In May 2015, in the wake of protests about police killings throughout the U.S., President Obama issued an executive order that restricted police departments access to certain surplus military gear, including armored vehicles, grenade launchers and combat weapons.
During his campaign Donald Trump said, I will rescind Obamas executive order because Program 1033, the Department of Defense initiative that allows police to obtain such equipment at little to no cost, is an excellent program that enhances community safety.
While no one knows exactly what President Trump will do, the discussion over the weapons, equipment and tactics used by police departments brings to light an important, yet often ignored, trend: Police have come to look and act like soldiers.
Over the past 30 years police departments across the U.S. have acquired large quantities of military equipment. Moreover, police departments have begun to dress like the military, donning battle dress uniforms as opposed to traditional police uniforms. Police have also adopted questionable military tactics like no-knock raids.
While some argue that these changes are desirable, its important to understand the critical differences between the police and military. Blurring these differences leads to undesirable outcomes.
The Founding Fathers recognized that the police and military serve very different functions. Police are domestic peacekeepers. Their job is to uphold the law and protect the rights of citizensboth offenders and victims alike. They are to use violence only as a last resort.
The military, by contrast, is tasked with fighting enemies of the U.S. in foreign conflicts. They are trained to use violence to destroy their enemies and advance our interests.
Police militarization can be traced primarily to two policies: the war on drugs and the war on terror. Throughout the 1970s and beyond, concerns over a supposed drug epidemic prompted state and local law enforcement to become involved in federal drug policy. Police departments used this new mission to justify larger budgets and to obtain other resources, such as weapons and training.
In 1981 Congress passed the Military Cooperation with Law Enforcement Act, which allowed the DOD to offer equipment, intelligence and training to local law enforcement to combat illegal drugs.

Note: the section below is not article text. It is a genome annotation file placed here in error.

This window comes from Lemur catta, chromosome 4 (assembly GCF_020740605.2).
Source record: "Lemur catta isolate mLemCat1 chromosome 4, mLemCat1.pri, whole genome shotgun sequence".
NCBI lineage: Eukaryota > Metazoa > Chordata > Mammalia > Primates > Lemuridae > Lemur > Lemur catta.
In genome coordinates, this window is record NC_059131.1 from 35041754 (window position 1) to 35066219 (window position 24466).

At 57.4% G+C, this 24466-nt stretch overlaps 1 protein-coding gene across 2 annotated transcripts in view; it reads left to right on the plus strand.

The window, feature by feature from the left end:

Following 9/11 the militarization of domestic police accelerated once again as the federal government spent millions arming police forces to combat the supposed terror threat. Part of this acceleration included expansion of the 1033 Program. By 2010 nearly $212 million in military equipment had been transferred each year to local police. By 2013 the transfer had reached $450 million.
These two policies placed police on the front lines of never-ending wars in which U.S. citizens were possible enemies.
We can observe an unnerving trend in U.S. policing. When police begin to think and act like soldiers and treat citizens as enemies, we lose one of the critical checks and balances the founders so conscientiously put in place.
If President-elect Trump is serious about fixing the problems endemic to U.S. policing, he would do well to tighten the restrictions on what equipment may be transferred to police, not relax them.
|Abigail R. Hall Blanco is a Research Fellow at the Independent Institute and an Assistant Professor of Economics at the University of Tampa. She received her Ph.D. from George Mason University. Her work includes topics surrounding women's issues in business and the family, civil and economic liberty, the U.S. military and national defense, including, domestic police militarization, arms sales, weapons as foreign aid, and the political economy of military technology.|